Just a year after Shopify Inc. began a multilingual push into international markets, the Ottawa-based e-commerce platform says more than 100,000 merchants now use its services in languages other than English.
On an analyst call for its first-quarter financial results, Shopify executives shed some light on the company’s efforts to move beyond its increasingly saturated English-language markets in North America, Britain and Australia. Last May, Shopify let users try versions of its platform in French, Japanese, Italian, Brazilian Portuguese, Spanish and chief executive Tobi Lutke’s native German – which is “cool that I can finally do," Mr. Lutke said on the call.
And while it will take time for Shopify’s new markets to mature – in core markets, the company has been mastering product-market fit for 15 years, Mr. Lutke said – the company is approaching them on multiple fronts. It continues to add new languages, such as simplified Chinese and Dutch, while exploring how cultural differences in existing markets might affect product design and payment options.
Chief financial officer Amy Shapero said international growth was one of the reasons Shopify boosted its fiscal 2019 forecasts slightly, projecting revenue of as much as US$1.5-billion, up from US$1.48-billion in February. The company crossed the US$1-billion sales mark just last year.
Ross MacMillan, an analyst with Royal Bank of Canada Capital Markets, raised his price target for Shopify’s U.S.-listed shares to US$265, from US$230, highlighting the company’s global expansion. “While the year’s raise to [revenue] was small relative to history/expectations, we think this embeds a level of conservatism, especially as the company is prudent on international growth extrapolation,” he wrote in a research note. Richard Tse of National Bank Financial noted that international merchant additions boosted what is usually a slow first quarter for Shopify merchant growth.
In the first quarter, which ended in March, Shopify’s revenue rose 50 per cent year over year to US$320.5-million, beating analysts’ consensus expectation of US$310-million, thanks to its swelling ranks of merchants who pay monthly fees to sell their wares through the platform. Its number of users, which include social-media personality and cosmetics business founder Kylie Jenner as well as storied companies such as Levi Strauss & Co., rose to 820,000 at the end of last year, though the company did not reveal how many were added during the first quarter of 2019.
Investors sent the Toronto-listed shares up 7.5 per cent, closing at $325.75 Tuesday. Year-to-date, the stock is up 75 per cent. But Shopify, which has expanded beyond its e-commerce platform in recent years as it services a wider range of entrepreneurs’ needs, including loans and marketing, still posted a net loss of US$24.2-million, or 22 US cents a share, compared with a loss a year earlier of US$15.9-million, or 16 US cents. The larger loss was in part due to the rising costs of doing business in its “merchant solutions” division, which includes services such as shipping and payment processing.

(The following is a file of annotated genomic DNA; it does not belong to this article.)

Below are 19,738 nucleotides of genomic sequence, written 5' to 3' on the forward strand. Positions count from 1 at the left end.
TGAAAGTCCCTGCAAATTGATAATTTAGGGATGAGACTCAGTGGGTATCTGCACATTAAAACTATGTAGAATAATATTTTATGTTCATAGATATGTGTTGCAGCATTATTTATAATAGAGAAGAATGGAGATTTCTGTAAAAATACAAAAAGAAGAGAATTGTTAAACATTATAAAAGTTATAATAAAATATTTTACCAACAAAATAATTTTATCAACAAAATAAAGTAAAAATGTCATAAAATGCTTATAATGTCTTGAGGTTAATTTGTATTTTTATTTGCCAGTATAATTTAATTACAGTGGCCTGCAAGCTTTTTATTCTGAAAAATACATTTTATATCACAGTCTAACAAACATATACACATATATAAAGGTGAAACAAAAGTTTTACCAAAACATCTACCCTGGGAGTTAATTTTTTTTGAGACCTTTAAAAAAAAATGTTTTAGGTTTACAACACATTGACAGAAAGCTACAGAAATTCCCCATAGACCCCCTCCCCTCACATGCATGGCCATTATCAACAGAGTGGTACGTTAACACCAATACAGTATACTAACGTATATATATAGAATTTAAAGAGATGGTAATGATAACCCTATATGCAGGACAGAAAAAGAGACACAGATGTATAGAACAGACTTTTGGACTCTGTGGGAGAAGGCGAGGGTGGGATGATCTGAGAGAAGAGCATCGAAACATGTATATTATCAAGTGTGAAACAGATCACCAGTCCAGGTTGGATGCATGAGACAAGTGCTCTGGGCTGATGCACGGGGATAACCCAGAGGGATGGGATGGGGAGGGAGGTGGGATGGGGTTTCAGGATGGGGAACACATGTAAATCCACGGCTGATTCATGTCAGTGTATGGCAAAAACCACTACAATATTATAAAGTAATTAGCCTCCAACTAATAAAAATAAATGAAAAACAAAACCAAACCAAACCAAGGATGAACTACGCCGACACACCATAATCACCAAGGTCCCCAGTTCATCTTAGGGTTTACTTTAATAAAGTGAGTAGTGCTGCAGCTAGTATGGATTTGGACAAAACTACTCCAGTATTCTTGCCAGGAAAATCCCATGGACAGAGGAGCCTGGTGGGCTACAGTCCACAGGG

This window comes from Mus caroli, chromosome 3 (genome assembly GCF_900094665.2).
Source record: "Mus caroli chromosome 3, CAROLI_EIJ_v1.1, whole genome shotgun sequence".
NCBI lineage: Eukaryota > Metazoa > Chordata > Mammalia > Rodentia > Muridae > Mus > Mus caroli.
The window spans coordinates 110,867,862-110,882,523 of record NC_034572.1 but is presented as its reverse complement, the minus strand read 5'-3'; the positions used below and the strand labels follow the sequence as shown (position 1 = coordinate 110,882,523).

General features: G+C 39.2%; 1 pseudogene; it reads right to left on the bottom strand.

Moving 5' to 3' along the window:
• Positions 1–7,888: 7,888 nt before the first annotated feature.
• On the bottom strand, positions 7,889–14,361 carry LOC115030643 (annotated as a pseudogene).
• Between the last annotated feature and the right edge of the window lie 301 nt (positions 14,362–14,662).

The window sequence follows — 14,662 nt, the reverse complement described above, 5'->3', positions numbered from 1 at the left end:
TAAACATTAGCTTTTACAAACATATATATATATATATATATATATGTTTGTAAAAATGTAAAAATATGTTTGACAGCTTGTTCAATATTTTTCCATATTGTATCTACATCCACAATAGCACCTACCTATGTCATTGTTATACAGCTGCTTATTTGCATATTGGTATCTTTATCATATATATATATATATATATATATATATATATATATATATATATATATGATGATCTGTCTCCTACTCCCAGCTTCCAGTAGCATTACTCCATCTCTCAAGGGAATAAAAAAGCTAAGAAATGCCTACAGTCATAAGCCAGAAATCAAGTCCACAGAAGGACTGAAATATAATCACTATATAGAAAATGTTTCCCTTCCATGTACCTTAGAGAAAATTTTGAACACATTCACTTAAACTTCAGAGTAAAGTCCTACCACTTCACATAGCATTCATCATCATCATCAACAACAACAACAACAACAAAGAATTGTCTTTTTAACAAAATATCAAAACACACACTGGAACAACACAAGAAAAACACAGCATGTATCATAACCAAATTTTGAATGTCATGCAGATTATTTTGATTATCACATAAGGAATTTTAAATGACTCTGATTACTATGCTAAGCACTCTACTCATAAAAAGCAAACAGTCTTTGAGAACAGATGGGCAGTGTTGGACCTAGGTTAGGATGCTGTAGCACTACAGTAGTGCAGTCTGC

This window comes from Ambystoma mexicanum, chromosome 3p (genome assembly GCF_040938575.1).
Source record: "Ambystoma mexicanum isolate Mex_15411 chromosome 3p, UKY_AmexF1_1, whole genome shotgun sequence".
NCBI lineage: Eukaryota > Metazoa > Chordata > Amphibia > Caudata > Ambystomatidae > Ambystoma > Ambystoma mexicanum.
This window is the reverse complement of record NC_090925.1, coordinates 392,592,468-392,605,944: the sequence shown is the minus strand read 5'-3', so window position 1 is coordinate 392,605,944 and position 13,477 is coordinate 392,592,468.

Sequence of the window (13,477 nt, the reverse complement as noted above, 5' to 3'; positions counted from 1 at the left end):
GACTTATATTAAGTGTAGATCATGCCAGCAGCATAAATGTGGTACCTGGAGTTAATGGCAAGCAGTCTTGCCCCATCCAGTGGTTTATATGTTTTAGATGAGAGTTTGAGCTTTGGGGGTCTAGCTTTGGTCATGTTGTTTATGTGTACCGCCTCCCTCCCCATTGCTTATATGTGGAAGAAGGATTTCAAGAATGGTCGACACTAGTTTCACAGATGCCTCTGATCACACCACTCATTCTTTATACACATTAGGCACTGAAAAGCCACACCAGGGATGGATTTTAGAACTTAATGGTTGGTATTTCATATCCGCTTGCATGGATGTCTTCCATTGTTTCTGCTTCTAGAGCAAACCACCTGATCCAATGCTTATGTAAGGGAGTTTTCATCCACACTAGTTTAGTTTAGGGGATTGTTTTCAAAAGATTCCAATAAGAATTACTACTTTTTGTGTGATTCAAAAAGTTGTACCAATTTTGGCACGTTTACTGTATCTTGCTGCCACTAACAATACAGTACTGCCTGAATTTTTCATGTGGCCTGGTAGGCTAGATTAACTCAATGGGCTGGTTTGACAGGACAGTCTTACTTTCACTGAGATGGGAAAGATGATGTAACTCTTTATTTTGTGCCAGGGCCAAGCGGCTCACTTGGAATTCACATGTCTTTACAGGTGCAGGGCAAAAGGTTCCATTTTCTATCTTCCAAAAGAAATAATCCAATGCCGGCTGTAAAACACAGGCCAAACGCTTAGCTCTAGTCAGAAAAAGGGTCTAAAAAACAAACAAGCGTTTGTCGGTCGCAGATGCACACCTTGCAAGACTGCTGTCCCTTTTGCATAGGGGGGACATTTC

That business line also includes Shopify’s “gross merchandise volume,” or GMV – the total value of orders processed through its platform, which rose 50 per cent over the first quarter of 2018 to US$11.9-billion. Ms. Shapero said the share of GMV from international markets was “nearly twice” what it was a year earlier, before Shopify began its multilingual push.
Through its merchant cash-advance program, Shopify Capital, the company issued US$87.8-million in loans and advances, up 45 per cent over the prior year. It said more than 40 per cent of eligible North American merchants were using its shipping service last quarter as well. It also launched a new suite of hardware for in-store retailers this month, including a tap-and-chip card reader.
Mr. Lutke said stores would likely see more offerings in the future: “Internet marketing is starting to get pretty pricey – and funnily enough, expanding offline, expanding to bricks-and-mortar, is starting to look really good.”
Shopify’s share price dipped last month on the news that Facebook-owned Instagram, which some merchants connect with their Shopify accounts, was introducing its own in-app checkout. Analysts noted that some of its largest customers were already trying out the feature, potentially driving some payments outside Shopify’s ecosystem. On the call, chief operating officer Harley Finkelstein said the company did not want to get in the way of its merchants.
“What Shopify does as a retail operating system is allow our merchants to run across as many channels as they want,” he said. “We also make sure that we capture economics through [revenue] shares with our partners [such as Instagram] that we allow our merchants to sell through.”